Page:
[gratingid, gratingrect] = CreateProceduralSmoothedApertureSineGrating(windowPtr, width, height [, backgroundColorOffset =(0,0,0,0)] [, radius=inf] [, contrastPreMultiplicator=1] [, sigma=0] [, useAlpha=0] [, method=0])

Creates a procedural texture that allows to draw sine grating stimulus patches
with a smoothed aperture in a very fast and efficient manner on modern
graphics hardware.

‘windowPtr’ A handle to the onscreen window.
‘width’ x ‘height’ The maximum size (in pixels) of the grating. More
precise, the size of the mathematical support of the grating. Providing too
small values here would ‘cut off’ peripheral parts or your grating. Too big
values don’t hurt wrt. correctness or accuracy, they just hurt
performance, ie. drawing speed. Use a reasonable size for your purpose.

‘backgroundColorOffset’ Optional, defaults to [0 0 0 0]. A RGBA offset
color to add to the final RGBA colors of the drawn grating, prior to
drawing it.

‘radius’ Optional parameter. If specified, a circular aperture of
‘radius’ pixels is applied to the grating. By default, no aperture is

‘contrastPreMultiplicator’ Optional, defaults to 1. This value is
multiplied as a scaling factor to the requested contrast value. If you
specify contrastPreMultiplicator = 0.5 then the per grating ‘contrast’
value will correspond to what practitioners of the field usually
understand to be the contrast value of a grating.

‘sigma’ Optional. Edge smoothing value in pixels. Defaults to 0.

‘useAlpha’ Optional, defaults to 0. Whether to use color (0) or alpha (1)
for smoothing channel. Defaults to 0 (color).

‘method’ Optional. Whether to use cosine (0), smoothstep(1) or
inverse smoothstep (2) smoothing function. Defaults to 0 (cosine).

The function returns a procedural texture handle ‘gratingid’ that you can
pass to the Screen(‘DrawTexture(s)’, windowPtr, gratingid, …) functions
like any other texture handle. The ‘gratingrect’ is a rectangle which
describes the size of the support.

A typical invocation to draw a grating patch looks like this:

Screen(‘DrawTexture’, windowPtr, gratingid, [], dstRect, Angle, [], [],
modulateColor, [], [], [phase+180, freq, contrast, 0]);

Draws the grating ‘gratingid’ into window ‘windowPtr’, at position ‘dstRect’
or in the center if dstRect is set to []. Make sure ‘dstRect’ has the
size of ‘gratingrect’ to avoid spatial distortions! You could do, e.g.,
dstRect = OffsetRect(gratingrect, xc, yc) to place the grating centered at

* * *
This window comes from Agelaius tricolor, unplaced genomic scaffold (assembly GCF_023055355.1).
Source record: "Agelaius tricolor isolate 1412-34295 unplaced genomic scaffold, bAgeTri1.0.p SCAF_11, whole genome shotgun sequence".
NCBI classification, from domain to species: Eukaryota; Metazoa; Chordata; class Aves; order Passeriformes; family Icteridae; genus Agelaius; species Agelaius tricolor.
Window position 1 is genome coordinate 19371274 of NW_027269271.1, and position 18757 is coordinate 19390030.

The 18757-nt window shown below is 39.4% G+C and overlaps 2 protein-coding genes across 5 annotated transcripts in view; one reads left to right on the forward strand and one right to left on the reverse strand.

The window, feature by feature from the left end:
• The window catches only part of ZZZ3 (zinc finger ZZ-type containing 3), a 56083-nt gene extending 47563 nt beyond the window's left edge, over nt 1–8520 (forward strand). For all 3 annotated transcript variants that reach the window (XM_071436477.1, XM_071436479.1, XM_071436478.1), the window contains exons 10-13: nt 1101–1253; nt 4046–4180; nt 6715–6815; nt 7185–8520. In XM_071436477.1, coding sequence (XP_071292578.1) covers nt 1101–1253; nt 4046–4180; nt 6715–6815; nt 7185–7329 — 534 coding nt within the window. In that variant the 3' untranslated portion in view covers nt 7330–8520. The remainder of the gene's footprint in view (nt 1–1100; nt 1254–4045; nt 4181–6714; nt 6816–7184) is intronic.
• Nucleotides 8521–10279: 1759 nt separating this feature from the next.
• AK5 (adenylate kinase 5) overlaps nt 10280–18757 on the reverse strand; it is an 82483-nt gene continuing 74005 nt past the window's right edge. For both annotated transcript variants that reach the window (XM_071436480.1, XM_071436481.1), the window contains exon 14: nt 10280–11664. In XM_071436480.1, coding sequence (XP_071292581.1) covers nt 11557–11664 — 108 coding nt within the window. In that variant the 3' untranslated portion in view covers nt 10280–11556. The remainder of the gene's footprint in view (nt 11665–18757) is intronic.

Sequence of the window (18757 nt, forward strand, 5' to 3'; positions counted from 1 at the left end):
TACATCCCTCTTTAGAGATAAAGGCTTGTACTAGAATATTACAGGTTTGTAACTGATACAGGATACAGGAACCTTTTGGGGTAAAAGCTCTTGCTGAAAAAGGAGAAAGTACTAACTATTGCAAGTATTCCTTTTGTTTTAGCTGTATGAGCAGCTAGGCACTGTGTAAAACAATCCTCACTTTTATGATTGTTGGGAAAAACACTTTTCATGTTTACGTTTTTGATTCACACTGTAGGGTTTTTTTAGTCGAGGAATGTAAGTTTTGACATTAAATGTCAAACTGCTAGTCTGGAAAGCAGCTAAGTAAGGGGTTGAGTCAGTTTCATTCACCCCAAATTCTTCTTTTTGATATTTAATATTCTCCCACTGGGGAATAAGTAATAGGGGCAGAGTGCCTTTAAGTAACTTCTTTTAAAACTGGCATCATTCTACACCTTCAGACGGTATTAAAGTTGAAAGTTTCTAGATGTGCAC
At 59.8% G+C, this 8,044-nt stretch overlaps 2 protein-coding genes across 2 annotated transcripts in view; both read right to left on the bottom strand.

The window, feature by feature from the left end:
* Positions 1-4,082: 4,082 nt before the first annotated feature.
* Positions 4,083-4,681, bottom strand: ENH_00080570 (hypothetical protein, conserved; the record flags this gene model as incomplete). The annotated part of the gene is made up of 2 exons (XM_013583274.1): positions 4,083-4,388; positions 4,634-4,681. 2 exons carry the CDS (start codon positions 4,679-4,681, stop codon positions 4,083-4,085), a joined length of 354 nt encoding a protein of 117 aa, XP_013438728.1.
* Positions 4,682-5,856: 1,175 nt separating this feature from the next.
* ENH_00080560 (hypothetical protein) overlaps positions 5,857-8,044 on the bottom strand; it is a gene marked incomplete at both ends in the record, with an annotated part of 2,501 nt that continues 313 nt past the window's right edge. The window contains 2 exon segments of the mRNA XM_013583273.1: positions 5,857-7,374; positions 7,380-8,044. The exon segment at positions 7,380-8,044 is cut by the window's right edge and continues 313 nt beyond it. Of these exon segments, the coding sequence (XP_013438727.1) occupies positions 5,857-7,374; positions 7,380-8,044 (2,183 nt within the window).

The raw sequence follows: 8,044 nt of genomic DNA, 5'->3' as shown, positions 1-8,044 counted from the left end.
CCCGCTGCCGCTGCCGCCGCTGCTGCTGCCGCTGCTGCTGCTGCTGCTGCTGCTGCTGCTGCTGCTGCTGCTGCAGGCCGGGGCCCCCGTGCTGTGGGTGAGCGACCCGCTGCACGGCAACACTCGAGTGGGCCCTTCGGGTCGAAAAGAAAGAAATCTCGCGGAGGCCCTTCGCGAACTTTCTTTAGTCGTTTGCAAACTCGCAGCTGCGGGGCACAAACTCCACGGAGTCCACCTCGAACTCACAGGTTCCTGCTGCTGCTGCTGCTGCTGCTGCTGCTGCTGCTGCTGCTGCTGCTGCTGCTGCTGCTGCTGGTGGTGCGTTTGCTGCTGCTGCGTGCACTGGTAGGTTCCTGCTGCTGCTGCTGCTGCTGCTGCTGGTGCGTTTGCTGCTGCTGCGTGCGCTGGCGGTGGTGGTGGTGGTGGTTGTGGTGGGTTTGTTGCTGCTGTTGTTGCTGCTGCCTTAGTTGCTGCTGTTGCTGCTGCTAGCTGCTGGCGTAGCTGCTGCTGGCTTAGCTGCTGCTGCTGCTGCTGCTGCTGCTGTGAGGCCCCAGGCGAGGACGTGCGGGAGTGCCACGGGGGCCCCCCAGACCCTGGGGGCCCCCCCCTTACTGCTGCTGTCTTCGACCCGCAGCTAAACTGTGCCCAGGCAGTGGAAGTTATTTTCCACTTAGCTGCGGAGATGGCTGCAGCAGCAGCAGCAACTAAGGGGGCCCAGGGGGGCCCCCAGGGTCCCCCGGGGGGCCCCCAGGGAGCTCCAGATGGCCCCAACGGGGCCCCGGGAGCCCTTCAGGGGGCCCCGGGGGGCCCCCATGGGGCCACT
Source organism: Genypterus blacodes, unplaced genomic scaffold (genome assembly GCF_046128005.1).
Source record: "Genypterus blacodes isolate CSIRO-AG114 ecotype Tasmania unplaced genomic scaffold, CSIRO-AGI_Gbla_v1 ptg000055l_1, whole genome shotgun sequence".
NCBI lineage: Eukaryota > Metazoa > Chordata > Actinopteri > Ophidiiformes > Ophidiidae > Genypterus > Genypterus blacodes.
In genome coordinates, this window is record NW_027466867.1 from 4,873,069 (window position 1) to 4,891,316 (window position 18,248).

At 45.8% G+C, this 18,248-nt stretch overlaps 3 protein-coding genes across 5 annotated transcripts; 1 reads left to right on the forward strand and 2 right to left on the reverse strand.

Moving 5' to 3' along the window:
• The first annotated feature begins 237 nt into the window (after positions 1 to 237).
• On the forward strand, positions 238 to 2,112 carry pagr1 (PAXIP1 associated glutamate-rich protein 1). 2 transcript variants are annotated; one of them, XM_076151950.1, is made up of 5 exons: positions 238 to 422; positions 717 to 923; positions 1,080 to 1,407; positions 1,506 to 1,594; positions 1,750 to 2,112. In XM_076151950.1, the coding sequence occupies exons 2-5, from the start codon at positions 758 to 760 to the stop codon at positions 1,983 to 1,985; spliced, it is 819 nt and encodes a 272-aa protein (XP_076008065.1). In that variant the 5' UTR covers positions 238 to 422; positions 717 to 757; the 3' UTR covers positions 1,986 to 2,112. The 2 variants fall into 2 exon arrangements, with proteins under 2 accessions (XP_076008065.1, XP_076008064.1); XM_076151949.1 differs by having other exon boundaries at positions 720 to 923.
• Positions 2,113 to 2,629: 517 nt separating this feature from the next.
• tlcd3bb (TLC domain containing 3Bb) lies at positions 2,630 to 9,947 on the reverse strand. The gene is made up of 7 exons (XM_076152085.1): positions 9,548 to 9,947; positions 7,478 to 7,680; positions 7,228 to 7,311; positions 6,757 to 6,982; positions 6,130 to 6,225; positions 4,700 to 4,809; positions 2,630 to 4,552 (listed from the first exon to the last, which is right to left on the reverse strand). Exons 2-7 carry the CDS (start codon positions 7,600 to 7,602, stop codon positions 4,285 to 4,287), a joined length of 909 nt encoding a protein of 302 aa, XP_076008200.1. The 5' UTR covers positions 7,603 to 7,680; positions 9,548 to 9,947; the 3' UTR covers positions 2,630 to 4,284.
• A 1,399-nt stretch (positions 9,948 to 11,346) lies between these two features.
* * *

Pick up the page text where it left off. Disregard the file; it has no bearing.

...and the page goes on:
screen position (xc,yc). ‘Angle’ is the optional orientation angle,
default is zero degrees. ‘modulateColor’ is the base color of the grating
patch - it defaults to white, ie. the grating has only luminance, but no
color. If you’d set it to [255 0 0] you’d get a reddish grating. ‘phase’ is
the phase of the grating in degrees, ‘freq’ is its spatial frequency in
cycles per pixel, ‘contrast’ is the contrast of your grating.

For a zero degrees grating without aperture (radius = inf):

g(x,y) = modulatecolor * contrast * contrastPreMultiplicator * sin(x*2*pi*freq + phase) + Offset

NOTE: The modulation is also applied to the alpha channel, so if you use alpha
blending, make sure to take this into account, e.g., by setting the alpha component
of modulateColor - or the globalAlpha parameter - to zero, if you don’t want the
alpha channel modulated by a sine wave as well! Then you can use the alpha component
of backgroundColorOffset to write a constant alpha value. Or you can use the
Screen(‘Blendfunction’, …) to set the color write mask to prevent alpha channel

For a zero degrees grating with aperture (radius = some non-infinite value) iff
‘useAlpha’ is set to zero or false:

g(x,y) = modulatecolor * contrast * contrastPreMultiplicator * sin(x*2*pi*freq + phase) * weight(dist(x,y), radius, sigma) + Offset

weight(dist(x,y), radius, sigma) is a weighting function which is 1.0 for a dist(x,y)
position on a circle around the center within ‘radius’ - ‘sigma’, then
falls off to 0.0 for positions inside a circle between ‘radius’ - ‘sigma’ and
‘radius’, in other words, the sine grating “fades out” to zero contrast at the
border inside ‘radius’ over a range of ‘sigma’ pixels. The specific weight()ing
function can be selected via the ‘method’ parameter: It is either a cosine falloff,
or a linear falloff.

Again, alpha channel is also affected the same way.

For a zero degrees grating with aperture (radius = some non-infinite value) iff
‘useAlpha’ is set to 1 or true:

g(x,y).rgb = modulatecolor.rgb * contrast * contrastPreMultiplicator * sin(x*2*pi*freq + phase) + Offset.rgb

As you can see, the color channels rgb are calculated without an aperture applied,
and the aperture weight function is instead applied to the alpha channel only:

g(x,y).a = modulateColor.a * weight(dist(x,y), radius, sigma) + Offset.a

This makes only sense if you enable alpha blending to apply the falloff!

Make sure to use the Screen(‘DrawTextures’, …); function properly to
draw many different gratings simultaneously - this is much faster!

Path   Retrieve current version from GitHub | View changelog